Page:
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Binomial theorem to evaluate limits?

  • #1

Homework Statement



lim x->1 (X^9 + x -2)/(x^4 + x -2)

I know how to do this using L'Hopitals Rule and I get 2

Homework Equations



(1+b)^n = 1 + bn + n(n-1)b^2/2! + n(n-1)(n-2)b^3/3! ....

The Attempt at a Solution



Let x = h+1

x -> 1
h -> 0

lim h->0 (h+1)^9 + h-1/(h+1)^4+h-1

lim h->0 h^9 (1+1/h)^9 +h-1/h^4(1+1/h)^4 +h-1

Binomial theorem:

(1+1/h)^9 = 1 +9/h +36/h^2 + 84/h^3 ...

(1+1/h)^4 = 1 +4/h + 6/h^2 + 4/h^3 ...

lim h->0 h^9(1 +9/h +36/h^2 + 84/h^3 ...) +h-1/h^4(1 +4/h + 6/h^2 + 4/h^3 ...) +h-1


This is stil ∞.0 right?

I tried to get rid of the +h-1 at the end by doing

h^7(h^2 +10h +35 +84/h...)/h^2(h^2+5h+5+4/h...)

but then you get ∞.∞
 

Answers and Replies

  • #2
HallsofIvy
Science Advisor
Homework Helper
41,833
955
You are fine to
lim h->0 ((h+1)^9 + h-1)/((h+1)^4+h-1)
But I don't understand why you then switched to "1/h". Taking h to 0 is much simpler than taking 1/h to infinity. By the binomial theorem, (h+ 1)^9= h^9+ 9h^8+ ...+ 36h^2+ 9h+ 1 so that (h+1)^9+ h- 1= h^9+ 9h^8+ ...+ 36h^2+ 10h. Similarly (h+ 1)^4= h^4+ 4h^3+ 6h^2+ 4h+ 1 so that (h+ 1)^4+ h- 1= h^4+ 4h^3+ 6h^2+ 5h.

The fraction can be written
[tex]\frac{h^9+ 9h^9+ ...+ 36h^2+ 10h}{h^4+ 4h^3+ 6h^2+5h}= \frac{h(h^8+ 9h^7+ ...+ 36h+ 10)}{h(h^3+ 4h^2+ 6h+ 5)}[/tex]
Now those first "h" terms cancel and you can just take h= 0.

Are you required to use that method? Simpler than that or L'Hopital:

The only problem here is that both numerator and denominator are 0 at x= 1. But since they are polynomials, that means that each has x- 1 as a factor:
[tex]x^9+ x- 2= (x- 1)(x^8+ x^7+ x^6+ x^5+ x^4+ x^3+ x^2+ x+ 2)[/tex]
and
[tex]x^4+ x- 2= (x- 1)(x^3+ x^2+ x+ 2)[/tex]
So you just need to evaluate
[tex]\frac{x^8+ x^7+ x^6+ x^5+ x^4+ x^3+ x^2+ x+ 2}{x^3+ x^2+ x+ 2}[/tex]
at x= 1.
 
  • #3
You are fine to
lim h->0 ((h+1)^9 + h-1)/((h+1)^4+h-1)
But I don't understand why you then switched to "1/h". Taking h to 0 is much simpler than taking 1/h to infinity. By the binomial theorem, (h+ 1)^9= h^9+ 9h^8+ ...+ 36h^2+ 9h+ 1 so that (h+1)^9+ h- 1= h^9+ 9h^8+ ...+ 36h^2+ 10h. Similarly (h+ 1)^4= h^4+ 4h^3+ 6h^2+ 4h+ 1 so that (h+ 1)^4+ h- 1= h^4+ 4h^3+ 6h^2+ 5h.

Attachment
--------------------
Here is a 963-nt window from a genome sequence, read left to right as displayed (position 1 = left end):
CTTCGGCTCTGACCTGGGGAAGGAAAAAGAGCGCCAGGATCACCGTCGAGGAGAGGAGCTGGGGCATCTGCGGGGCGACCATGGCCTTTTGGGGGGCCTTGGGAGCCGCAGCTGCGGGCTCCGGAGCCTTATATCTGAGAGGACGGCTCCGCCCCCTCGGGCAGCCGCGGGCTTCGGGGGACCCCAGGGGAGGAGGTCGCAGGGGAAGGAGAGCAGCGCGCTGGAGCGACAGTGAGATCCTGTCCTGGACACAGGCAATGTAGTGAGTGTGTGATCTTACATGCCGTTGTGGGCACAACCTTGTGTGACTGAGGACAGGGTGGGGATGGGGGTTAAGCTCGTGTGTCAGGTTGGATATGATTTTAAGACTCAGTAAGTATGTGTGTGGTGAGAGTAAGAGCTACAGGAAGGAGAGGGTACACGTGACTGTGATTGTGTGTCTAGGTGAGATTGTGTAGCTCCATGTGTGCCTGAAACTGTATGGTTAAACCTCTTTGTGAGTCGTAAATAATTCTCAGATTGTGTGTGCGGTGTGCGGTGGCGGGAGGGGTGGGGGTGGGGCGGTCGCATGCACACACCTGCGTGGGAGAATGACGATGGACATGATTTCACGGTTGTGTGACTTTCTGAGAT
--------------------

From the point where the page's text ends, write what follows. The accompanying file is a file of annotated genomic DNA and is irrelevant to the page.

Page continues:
The fraction can be written
[tex]\frac{h^9+ 9h^9+ ...+ 36h^2+ 10h}{h^4+ 4h^3+ 6h^2+5h}= \frac{h(h^8+ 9h^7+ ...+ 36h+ 10)}{h(h^3+ 4h^2+ 6h+ 5)}[/tex]
Now those first "h" terms cancel and you can just take h= 0.

Are you required to use that method? Simpler than that or L'Hopital:

The only problem here is that both numerator and denominator are 0 at x= 1. But since they are polynomials, that means that each has x- 1 as a factor:
[tex]x^9+ x- 2= (x- 1)(x^8+ x^7+ x^6+ x^5+ x^4+ x^3+ x^2+ x+ 2)[/tex]
and
[tex]x^4+ x- 2= (x- 1)(x^3+ x^2+ x+ 2)[/tex]
So you just need to evaluate
[tex]\frac{x^8+ x^7+ x^6+ x^5+ x^4+ x^3+ x^2+ x+ 2}{x^3+ x^2+ x+ 2}[/tex]
at x= 1.
How did you divide x^4 +x -2 by (1-x)? When I did it I got (-x^3+x^2+x) -2/(1-x)
I did the polynomial division method.

Also, thank you.
 
  • #4
How did you divide x^4 +x -2 by (1-x)? When I did it I got (-x^3+x^2+x) -2/(1-x)
I did the polynomial division method.

Also, thank you.
Sorry, I mean how did you divide x^4 +x -2 by (x-1)? I got (x^3 -x^2 -x -2/(x-1) )

and for x^9 +x -2 divided by (x-1) I got (x^8-x^7 -x^6 -x^5 -x^4 -x^3 -x^2 -x -2/(x-1))
 
  • #5
epenguin
Homework Helper
Gold Member
3,713
753
Sorry, I mean how did you divide x^4 +x -2 by (x-1)? I got (x^3 -x^2 -x -2/(x-1) )

and for x^9 +x -2 divided by (x-1) I got (x^8-x^7 -x^6 -x^5 -x^4 -x^3 -x^2 -x -2/(x-1))
Whether they are true is something you can more easily check than how it was got.
 

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